I had meant to link to and comment on the Danger Room piece on the group of officers teaching “total war” against Islam at the Joint Staff War College.
For the better part of the last decade, a small cabal of self-anointed counterterrorism experts has been working its way through the U.S. military, intelligence and law enforcement communities, trying to convince whoever it could that America’s real terrorist enemy wasn’t al-Qaida — but the Islamic faith itself. In his course, Dooley brought in these anti-Muslim demagogues as guest lecturers. And he took their argument to its final, ugly conclusion.
“We have now come to understand that there is no such thing as ‘moderate Islam,’” Dooley noted in a July 2011 presentation (.pdf), which concluded with a suggested manifesto to America’s enemies. “It is therefore time for the United States to make our true intentions clear. This barbaric ideology will no longer be tolerated. Islam must change or we will facilitate its self-destruction.”
If I had, though, I would have said largely what Human Rights First wrote in a letter to General Martin Dempsey emphasizing that the disdain for the Geneva Convention must get as much attention as the Islamophobia exhibited in the training materials.
Publicity surrounding this incident has rightly centered on the discriminatory nature of the materials. But we are equally distressed by an aspect that has received less attention: the cavalier and ignorant dismissal of the principles and rules of distinction and proportionality reflected in the Geneva Conventions and their Additional Protocols. In a nation committed to equality under the rule of law, this aspect of the materials is as disturbing as their anti-Islamic nature. Military personnel are supposed to be well trained in the applicability of the law of armed conflict, even if the military cannot train away their personal prejudices. The military must also reinforce the point that law trumps any personal religious beliefs of members of the military.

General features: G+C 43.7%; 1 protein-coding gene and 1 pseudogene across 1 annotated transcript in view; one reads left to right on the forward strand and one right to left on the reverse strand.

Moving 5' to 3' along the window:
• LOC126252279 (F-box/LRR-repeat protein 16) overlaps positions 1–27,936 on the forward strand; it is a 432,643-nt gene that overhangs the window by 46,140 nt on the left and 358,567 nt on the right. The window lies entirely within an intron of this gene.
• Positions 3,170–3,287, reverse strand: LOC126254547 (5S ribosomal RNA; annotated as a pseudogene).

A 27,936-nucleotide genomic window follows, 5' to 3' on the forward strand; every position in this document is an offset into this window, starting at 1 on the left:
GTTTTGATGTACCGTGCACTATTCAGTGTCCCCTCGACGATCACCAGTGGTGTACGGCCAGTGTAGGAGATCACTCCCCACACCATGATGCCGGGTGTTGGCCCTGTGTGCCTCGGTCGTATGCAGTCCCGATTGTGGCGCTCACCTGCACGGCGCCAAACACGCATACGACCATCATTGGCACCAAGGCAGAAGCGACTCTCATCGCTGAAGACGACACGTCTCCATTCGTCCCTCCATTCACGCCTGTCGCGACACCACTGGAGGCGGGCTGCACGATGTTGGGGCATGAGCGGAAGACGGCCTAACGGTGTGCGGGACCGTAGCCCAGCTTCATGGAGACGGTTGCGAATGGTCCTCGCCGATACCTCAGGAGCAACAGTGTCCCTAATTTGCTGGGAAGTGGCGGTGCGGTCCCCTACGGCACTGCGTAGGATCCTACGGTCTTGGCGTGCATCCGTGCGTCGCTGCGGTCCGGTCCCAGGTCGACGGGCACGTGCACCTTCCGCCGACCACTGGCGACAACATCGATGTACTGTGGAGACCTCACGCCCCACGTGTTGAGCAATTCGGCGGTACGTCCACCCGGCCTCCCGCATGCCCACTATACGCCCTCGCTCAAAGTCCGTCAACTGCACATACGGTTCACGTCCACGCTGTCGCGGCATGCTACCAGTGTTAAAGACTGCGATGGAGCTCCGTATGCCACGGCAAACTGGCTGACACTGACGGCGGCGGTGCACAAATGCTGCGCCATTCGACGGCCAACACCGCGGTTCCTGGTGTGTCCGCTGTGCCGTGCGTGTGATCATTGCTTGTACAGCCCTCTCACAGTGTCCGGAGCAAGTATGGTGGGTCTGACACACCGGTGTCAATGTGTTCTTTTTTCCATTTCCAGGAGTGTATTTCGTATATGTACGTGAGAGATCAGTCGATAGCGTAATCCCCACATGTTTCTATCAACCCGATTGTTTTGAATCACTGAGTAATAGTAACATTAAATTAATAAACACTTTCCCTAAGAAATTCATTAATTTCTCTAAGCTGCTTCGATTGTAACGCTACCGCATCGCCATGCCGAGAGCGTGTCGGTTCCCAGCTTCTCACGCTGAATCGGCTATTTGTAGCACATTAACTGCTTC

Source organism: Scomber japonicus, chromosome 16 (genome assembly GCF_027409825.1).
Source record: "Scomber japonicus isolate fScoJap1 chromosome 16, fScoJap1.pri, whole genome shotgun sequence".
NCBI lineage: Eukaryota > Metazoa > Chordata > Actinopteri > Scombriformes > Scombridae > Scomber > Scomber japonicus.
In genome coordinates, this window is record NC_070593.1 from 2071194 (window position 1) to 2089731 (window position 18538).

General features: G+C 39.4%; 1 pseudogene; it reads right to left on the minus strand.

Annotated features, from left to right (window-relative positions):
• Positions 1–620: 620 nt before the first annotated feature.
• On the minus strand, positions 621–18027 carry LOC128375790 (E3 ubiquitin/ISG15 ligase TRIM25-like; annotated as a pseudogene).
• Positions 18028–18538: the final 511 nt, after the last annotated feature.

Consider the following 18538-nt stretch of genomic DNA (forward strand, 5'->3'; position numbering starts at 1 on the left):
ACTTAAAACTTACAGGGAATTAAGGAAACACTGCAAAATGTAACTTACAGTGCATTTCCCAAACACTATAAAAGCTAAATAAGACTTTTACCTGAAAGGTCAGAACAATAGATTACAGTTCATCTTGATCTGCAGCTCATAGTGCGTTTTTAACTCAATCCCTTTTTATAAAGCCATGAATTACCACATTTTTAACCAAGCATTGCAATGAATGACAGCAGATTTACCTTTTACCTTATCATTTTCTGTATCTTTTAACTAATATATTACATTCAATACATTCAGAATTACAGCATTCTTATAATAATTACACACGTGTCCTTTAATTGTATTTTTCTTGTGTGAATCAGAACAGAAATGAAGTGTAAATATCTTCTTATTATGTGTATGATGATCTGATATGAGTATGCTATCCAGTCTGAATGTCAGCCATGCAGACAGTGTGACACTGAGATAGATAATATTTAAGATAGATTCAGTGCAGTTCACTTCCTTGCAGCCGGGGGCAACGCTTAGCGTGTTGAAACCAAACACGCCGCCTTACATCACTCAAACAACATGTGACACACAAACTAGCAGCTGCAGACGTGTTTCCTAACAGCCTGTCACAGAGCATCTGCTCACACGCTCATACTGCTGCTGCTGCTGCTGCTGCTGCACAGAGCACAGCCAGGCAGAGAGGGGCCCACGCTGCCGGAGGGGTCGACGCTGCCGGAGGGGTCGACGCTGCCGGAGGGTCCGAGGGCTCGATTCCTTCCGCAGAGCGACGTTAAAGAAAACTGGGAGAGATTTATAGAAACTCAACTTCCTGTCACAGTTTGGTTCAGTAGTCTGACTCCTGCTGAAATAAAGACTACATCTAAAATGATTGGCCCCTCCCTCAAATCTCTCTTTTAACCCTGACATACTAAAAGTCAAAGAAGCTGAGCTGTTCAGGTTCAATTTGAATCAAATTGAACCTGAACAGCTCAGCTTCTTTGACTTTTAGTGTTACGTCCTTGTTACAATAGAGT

President Bush made clear his understanding that the United States was not at war with Islam, but rather with violent extremists. Unfortunately, we are still living with the toxic legacy of his determination that the Geneva Conventions are an irrelevant nuisance.
We are still trying to undo all the damage Bush’s decision to ignore the Geneva Conventions did. But up until a few months ago, top officers were still being taught the Geneva Conventions didn’t apply to our current wars against Muslims. (I really wonder whether any of these instructors was involved in Falluja?)
And until HRF sent this letter, I really hadn’t seen anyone talking about how problematic it was that the military was still teaching that Bush’s rules remained in effect.